"Sorry for an incredibly below average day of sailing today," wrote our race officer in a message publishing a link to the results of frostbiting on Sunday.
I know what he means. The winds were extremely light and patchy and shifty. It was a real challenge to set courses and run fair races in those conditions, but all things considered he did a damn fine job, as he always does.
But let's look on the bright side. Just as half of Americans are of below average intelligence, so are half the days of sailing in Newport, yes even Newport, below average.
And I learned a lot...
In the first race I learned that if I am on a run in incredibly light air and the wind dies altogether and my light wind cassette tape wind indicator hangs straight down, it doesn't help at all to do a couple of random gybes just to see if it makes any difference, especially if I am totally crap at doing roll gybes like the kids do that can actually accelerate the boat (leaving aside the issue that that would be totally illegal anyway.)
In that same race I also learned that if the 20 boats in front of me are going around the left hand leeward gate and I can't work out why they are all doing that, then there probably is a very good reason why they are going that way but it can't be all that significant a reason or I would have spotted it, so I might as well go round the right hand gate and sail in clear air instead of sailing in dirty air from 20 boats, and if I do so I can easily pass 10 boats on the final short beat.
In the second race I learned that in very light winds the boat does actually go faster upwind if I sit on the daggerboard in front of the mainsheet.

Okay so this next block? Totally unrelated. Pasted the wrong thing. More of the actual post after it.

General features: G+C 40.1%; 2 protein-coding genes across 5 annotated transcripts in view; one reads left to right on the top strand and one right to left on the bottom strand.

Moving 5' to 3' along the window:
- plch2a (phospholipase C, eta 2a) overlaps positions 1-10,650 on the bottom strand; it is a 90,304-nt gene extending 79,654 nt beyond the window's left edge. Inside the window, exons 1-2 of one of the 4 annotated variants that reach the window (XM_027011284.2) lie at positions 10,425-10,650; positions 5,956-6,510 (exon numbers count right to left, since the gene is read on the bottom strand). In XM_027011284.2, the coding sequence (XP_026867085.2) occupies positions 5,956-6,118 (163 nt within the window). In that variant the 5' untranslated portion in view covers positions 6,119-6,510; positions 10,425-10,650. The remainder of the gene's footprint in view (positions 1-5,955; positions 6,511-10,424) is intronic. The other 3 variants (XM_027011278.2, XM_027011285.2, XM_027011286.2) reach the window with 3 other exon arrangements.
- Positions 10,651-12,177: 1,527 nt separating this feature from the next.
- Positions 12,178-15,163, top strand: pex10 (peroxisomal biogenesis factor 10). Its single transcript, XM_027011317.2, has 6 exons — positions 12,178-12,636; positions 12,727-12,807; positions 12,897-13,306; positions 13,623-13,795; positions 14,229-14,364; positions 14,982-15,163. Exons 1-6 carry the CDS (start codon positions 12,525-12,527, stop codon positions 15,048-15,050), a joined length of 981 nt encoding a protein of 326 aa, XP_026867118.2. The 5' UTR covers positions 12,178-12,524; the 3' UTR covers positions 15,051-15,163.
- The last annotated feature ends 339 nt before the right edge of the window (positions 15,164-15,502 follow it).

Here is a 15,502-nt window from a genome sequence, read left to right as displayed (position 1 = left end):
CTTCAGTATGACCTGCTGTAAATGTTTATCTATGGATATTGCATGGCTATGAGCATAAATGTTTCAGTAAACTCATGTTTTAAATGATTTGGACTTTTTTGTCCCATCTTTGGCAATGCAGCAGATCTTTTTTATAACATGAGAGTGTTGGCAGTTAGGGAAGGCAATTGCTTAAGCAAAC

In that same race I also learned that if the wind goes hard left just before the start and I go off the right hand end of the line, then I may be going relatively fast doing my scrunched up yoga imitation squat on the daggerboard but that doesn't help much when there are 35 boats inside me on that shift so I was toast anyway.
In the third race I learned that if I can make a decent start and then tack away in a clear lane to a little more pressure on the right I might just get lucky and round the first mark with the leaders.
In that same race I also learned that if the final beat is longer than normal there are people in this fleet who are seriously fast and will be able to pass me, and I will end up 15th but, hey, that's not too shabby in a 45 boat fleet and it will be my best finish of the day, so look on the bright side.
And I learned that the progress I had made in the summer in learning to do not at all bad almost decent roll tacks was totally irrelevant because doing roll tacks in a T-shirt and shorts is totally different from trying to do roll tacks in a clunky big drysuit and clunky oversized hiking boots - (oversized in order to fit over my drysuit bootees and thick socks.)
So it was all (well mainly) good.
And I see my overall score for the day was 22nd out of 45 boats.
Which by my calculations is above average and incredible.